Before I get to today’s characters, I have this urge to show you a portion of a passenger list for the ship, Ella, that arrived in New Orleans on November 7, 1853. Take a look at this group of immigrants.
I find this list fascinating. At the top and bottom are 3 names whose destination was New Orleans that became Perry County names…Fritsche, Hopfer, and Buettner. Sandwiched in between was a list of names of people who were destined for Missouri that settled in the area around New Wells…Koch, Koenig, Magwitz, and Haertling. I will discuss a story today that involves Andreas Koenig who married a Haertling. Andreas is on this list, and there is a Haertling named Maria, but she is not the Haertling that Andreas married. Maria Haertling married Gottfried Koch, who is also on the list. There is at least evidence that the people on this list, even if they were not relatives, were friends of each other back in Germany.
Now, let’s proceed with today’s tale. Andreas Koenig, not long after he arrived in America, married Christine Haertling, who was Maria’s sister. They were married on March 21, 1854. This couple’s marriage record is included in a list of marriages recorded by Pastor Gruber of the Lutheran church in Uniontown.
His church marriage record says he was living at Kimmels Mill.
Kimmels Mill was located near Old Appleton across the Apple Creek from Uniontown. This drawing of Old Appleton shows the location of Kimmels Mill.
Several children from this Koenig couple died early, but one of them that lived to adulthood will be one of the main characters today. His name was Edward William Koenig, who was born on January 10, 1861. He was baptized at Concordia Lutheran Church in Frohna, Missouri. Below is his baptism record. One of his sponsors was Maria (Haertling) Koch who was mentioned earlier and would have been Edward’s aunt.
Edward is found as a 9 year-old in the 1870 census living in the Shawnee Township, so the Koenig family must have moved sometime after Edward was born. His father was a farmer.
Next, we find Edward in the 1880 census at the age of 19. He was a laborer on his father’s farm.
Now we will discuss Edward’s future wife. Her surname is one which shows up in our German Family Tree for a short time. Her name was Juliane Mathilde Reuschel, who was born on March 1, 1862. Her parents were Bernhard and Emilie (Siermann) Reuschel. Her baptism record is included in the books of Trinity Lutheran Church in Altenburg.
I find it interesting that Julie’s parents were living in the Charles Weber household in 1860. Before Charles became notable in the Perryville area, he was a store owner in Wittenberg.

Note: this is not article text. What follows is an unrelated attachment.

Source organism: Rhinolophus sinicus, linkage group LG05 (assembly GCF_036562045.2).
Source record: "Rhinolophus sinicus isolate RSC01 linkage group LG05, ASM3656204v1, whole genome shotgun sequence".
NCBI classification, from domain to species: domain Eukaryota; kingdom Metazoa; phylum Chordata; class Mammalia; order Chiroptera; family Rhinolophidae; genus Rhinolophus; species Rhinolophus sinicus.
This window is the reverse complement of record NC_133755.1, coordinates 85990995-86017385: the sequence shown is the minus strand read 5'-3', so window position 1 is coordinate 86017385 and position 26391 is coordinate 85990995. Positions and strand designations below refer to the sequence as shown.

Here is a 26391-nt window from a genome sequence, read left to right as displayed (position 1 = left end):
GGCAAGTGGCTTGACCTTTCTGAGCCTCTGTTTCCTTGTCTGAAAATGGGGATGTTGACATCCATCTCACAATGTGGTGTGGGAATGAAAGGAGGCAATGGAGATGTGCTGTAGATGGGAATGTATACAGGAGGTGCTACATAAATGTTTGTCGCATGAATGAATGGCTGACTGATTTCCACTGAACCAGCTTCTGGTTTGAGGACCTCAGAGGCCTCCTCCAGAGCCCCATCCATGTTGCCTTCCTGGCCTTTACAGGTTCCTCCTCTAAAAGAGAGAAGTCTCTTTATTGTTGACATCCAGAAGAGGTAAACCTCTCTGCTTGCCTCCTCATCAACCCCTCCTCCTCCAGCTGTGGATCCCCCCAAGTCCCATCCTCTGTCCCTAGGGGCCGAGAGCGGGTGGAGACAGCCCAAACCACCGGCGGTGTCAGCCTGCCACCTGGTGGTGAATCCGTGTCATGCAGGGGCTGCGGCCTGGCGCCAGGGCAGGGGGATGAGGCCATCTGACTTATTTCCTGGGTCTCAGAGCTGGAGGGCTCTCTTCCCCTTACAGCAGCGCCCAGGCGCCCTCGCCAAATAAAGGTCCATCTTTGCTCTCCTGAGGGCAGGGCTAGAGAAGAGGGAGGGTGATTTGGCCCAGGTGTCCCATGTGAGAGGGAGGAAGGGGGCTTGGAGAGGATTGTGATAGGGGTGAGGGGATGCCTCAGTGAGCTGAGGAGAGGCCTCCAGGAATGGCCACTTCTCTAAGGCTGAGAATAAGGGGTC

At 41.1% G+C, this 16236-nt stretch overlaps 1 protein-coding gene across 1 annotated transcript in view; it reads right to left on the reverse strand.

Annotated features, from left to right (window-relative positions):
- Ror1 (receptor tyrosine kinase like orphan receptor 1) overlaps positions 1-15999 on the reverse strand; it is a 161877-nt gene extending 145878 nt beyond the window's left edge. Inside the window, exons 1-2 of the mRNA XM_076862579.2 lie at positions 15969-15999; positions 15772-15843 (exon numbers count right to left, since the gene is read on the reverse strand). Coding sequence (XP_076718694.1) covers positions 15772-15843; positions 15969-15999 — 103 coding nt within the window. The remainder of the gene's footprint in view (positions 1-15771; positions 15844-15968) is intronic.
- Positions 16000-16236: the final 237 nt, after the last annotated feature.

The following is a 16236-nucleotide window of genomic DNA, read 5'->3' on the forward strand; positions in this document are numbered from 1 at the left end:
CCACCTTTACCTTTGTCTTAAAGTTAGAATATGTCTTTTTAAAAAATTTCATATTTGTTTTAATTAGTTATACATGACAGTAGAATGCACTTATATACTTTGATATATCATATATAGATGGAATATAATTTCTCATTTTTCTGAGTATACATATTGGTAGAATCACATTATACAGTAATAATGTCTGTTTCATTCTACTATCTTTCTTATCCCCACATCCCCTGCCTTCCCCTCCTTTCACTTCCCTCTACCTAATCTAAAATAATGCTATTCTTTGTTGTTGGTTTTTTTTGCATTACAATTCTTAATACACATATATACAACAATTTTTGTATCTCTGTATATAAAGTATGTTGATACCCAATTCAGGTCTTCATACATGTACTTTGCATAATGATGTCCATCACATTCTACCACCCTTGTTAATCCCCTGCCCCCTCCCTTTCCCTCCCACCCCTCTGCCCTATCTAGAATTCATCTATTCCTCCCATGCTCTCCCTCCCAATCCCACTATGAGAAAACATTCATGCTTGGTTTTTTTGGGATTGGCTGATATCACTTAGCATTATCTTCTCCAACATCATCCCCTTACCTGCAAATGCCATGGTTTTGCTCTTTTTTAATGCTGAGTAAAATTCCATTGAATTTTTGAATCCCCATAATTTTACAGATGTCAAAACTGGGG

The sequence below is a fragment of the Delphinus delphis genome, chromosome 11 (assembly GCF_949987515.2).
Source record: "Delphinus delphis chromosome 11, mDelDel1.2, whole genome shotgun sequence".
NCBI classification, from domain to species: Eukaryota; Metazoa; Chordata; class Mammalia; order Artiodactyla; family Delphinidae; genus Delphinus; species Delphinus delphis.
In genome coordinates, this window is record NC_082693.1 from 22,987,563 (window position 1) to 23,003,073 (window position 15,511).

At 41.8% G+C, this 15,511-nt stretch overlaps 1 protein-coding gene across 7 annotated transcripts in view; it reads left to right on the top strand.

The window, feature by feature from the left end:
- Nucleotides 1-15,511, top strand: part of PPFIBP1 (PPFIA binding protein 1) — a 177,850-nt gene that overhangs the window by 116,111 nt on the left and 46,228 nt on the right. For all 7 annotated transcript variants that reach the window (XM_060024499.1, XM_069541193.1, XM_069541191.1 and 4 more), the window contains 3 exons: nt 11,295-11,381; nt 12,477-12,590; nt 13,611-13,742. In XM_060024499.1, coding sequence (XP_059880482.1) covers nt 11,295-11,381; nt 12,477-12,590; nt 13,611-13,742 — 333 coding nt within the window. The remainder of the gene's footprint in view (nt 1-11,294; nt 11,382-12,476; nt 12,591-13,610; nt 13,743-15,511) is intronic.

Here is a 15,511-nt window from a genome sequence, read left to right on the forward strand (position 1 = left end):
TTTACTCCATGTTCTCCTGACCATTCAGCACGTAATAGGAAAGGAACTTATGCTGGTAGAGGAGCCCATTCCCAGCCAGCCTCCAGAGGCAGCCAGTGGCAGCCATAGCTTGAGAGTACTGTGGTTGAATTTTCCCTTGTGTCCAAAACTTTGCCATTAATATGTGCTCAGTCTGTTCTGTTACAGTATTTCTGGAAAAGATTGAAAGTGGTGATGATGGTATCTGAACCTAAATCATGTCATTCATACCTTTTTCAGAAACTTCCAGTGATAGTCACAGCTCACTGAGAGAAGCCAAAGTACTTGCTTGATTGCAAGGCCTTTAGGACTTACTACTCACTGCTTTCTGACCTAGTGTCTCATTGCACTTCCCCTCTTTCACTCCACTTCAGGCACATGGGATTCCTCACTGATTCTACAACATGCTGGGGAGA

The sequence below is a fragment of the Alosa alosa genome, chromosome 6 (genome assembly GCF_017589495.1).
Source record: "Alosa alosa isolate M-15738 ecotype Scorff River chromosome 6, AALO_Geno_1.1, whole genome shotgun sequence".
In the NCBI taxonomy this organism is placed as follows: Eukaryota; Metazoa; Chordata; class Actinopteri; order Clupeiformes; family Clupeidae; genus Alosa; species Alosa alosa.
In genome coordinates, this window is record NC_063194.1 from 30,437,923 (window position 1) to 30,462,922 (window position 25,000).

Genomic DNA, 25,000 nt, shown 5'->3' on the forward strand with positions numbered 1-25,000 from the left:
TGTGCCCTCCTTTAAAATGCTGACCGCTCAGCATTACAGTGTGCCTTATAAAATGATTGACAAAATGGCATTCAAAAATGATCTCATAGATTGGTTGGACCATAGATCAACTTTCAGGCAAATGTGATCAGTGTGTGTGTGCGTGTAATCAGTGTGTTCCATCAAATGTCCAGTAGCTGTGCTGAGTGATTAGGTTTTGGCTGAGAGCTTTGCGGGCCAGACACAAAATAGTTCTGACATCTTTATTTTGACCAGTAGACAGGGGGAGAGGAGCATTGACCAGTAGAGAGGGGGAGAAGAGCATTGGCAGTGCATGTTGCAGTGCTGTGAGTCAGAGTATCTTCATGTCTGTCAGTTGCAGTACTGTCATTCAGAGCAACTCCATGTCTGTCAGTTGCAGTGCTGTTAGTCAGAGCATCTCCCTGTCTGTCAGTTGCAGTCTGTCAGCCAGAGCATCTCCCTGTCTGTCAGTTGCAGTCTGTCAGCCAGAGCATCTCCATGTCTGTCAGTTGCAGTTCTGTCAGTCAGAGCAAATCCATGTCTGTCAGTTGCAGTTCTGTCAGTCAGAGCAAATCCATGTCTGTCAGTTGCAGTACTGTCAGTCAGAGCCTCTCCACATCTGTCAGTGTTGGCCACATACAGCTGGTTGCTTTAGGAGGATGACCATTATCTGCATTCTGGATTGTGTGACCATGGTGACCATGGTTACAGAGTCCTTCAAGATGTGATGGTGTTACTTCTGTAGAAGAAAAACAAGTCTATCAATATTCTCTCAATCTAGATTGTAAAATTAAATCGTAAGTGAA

After Julie was born in 1862, her father must have died not long afterward. Her mother was marrying again in 1864 to Johann Gottlob Schuessler, but that marriage did not last long. Her second husband died in 1865. Julie’s mother’s death is unknown, but when we find Julie in the 1870 census, she was living in the household of Heinrich Schmidt, a blacksmith who I think was living in Frohna.
In 1880, we find Julie working for a tailor in St. Louis and living in a Koenig household. I know of no connection between this Koenig and Julie’s future husband, Edward, but it certainly is interesting.
That leads us up to the marriage of Edward Koenig and Julie Reuschel which took place on April 24, 1884, making today this couple’s 137th wedding anniversary. This couple was married at Immanuel Lutheran Church in New Wells. We can take a look at the church record for this wedding.
I found a lot of information about this family in a book titled, A Farm Near Frohna by Mary Linda Miller. In that book, there is an image of the marriage license for Ed and Julie.
Our German Family Tree says that 6 children were born to this couple, but 2 were stillborn. All of the baptisms took place at Immanuel, New Wells. All of their children were born before the 1900 census in which we find this couple with 4 children, all girls. I have shown several households on the same census page with Edward and Julie. It includes some other Koenig’s along with some Koch’s and Haertling’s, all names which were on the ship, Ella, in 1853.
Another set of photo’s in the Miller book pictured the Koenig farmhouse in Shawnee Township.
The 1910 census once again shows the collection of Koch’s, Haertling’s, and Koenig’s. I’m puzzled by the Herman Koenig in the Edward Koenig household that is called a son, since this couple had all girls.
The photos of Edward and Julie Koenig shown below were said to be taken around 1916.
The 1920 census is the last census in which we find Julie.
Julie Koenig died in 1921 at the age of 59. For some unknown reason, her death certificate says she died in Perry County. Her son-in-law, Theodore Kaempfe, is the informant, and he lived near Frohna.
Julie Koenig was buried in the Immanuel Lutheran Cemetery in New Wells.
Edward is still found living in the Shawnee Township in the 1930 census. He was living with a widow by the name of Alvine Best who was his housekeeper.
When the 1940 census was taken, Edward was living with his daughter, Natalie, who had married Alfred Kasten. They lived in the Brazeau Township of Perry County.
Edward Koenig died in 1944 at the age of 83. Alfred Kasten is the informant on his death certificate.
Edward Koenig was buried in the Trinity Lutheran Cemetery in Altenburg.
I really find it interesting that this Koenig story, which began with a passenger list, ends up with the same surnames showing up as neighbors in the Shawnee Township for so many years. The Koenig/Haertling/Koch’s came together and stayed together.